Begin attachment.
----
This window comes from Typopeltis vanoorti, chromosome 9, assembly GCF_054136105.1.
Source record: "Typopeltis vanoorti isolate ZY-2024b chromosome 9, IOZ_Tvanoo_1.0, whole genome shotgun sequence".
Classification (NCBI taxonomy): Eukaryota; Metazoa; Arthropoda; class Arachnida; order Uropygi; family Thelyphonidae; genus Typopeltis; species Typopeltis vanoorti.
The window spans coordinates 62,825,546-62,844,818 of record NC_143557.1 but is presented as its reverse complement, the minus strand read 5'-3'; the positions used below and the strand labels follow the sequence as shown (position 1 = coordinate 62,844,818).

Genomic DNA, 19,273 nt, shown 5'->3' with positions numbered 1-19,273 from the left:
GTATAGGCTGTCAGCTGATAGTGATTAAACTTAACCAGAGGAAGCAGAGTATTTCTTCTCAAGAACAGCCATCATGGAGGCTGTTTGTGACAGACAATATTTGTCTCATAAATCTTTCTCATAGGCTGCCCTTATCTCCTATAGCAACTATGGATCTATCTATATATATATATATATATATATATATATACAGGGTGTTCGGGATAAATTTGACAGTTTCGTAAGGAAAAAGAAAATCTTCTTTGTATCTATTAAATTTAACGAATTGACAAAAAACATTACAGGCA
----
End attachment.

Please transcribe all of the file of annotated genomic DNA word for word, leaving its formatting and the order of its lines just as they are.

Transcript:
This window comes from Typopeltis vanoorti, chromosome 9, assembly GCF_054136105.1.
Source record: "Typopeltis vanoorti isolate ZY-2024b chromosome 9, IOZ_Tvanoo_1.0, whole genome shotgun sequence".
Classification (NCBI taxonomy): Eukaryota; Metazoa; Arthropoda; class Arachnida; order Uropygi; family Thelyphonidae; genus Typopeltis; species Typopeltis vanoorti.
The window spans coordinates 62,825,546-62,844,818 of record NC_143557.1 but is presented as its reverse complement, the minus strand read 5'-3'; the positions used below and the strand labels follow the sequence as shown (position 1 = coordinate 62,844,818).

Genomic DNA, 19,273 nt, shown 5'->3' with positions numbered 1-19,273 from the left:
GTATAGGCTGTCAGCTGATAGTGATTAAACTTAACCAGAGGAAGCAGAGTATTTCTTCTCAAGAACAGCCATCATGGAGGCTGTTTGTGACAGACAATATTTGTCTCATAAATCTTTCTCATAGGCTGCCCTTATCTCCTATAGCAACTATGGATCTATCTATATATATATATATATATATATATATATACAGGGTGTTCGGGATAAATTTGACAGTTTCGTAAGGAAAAAGAAAATCTTCTTTGTATCTATTAAATTTAACGAATTGACAAAAAACATTACAGGCA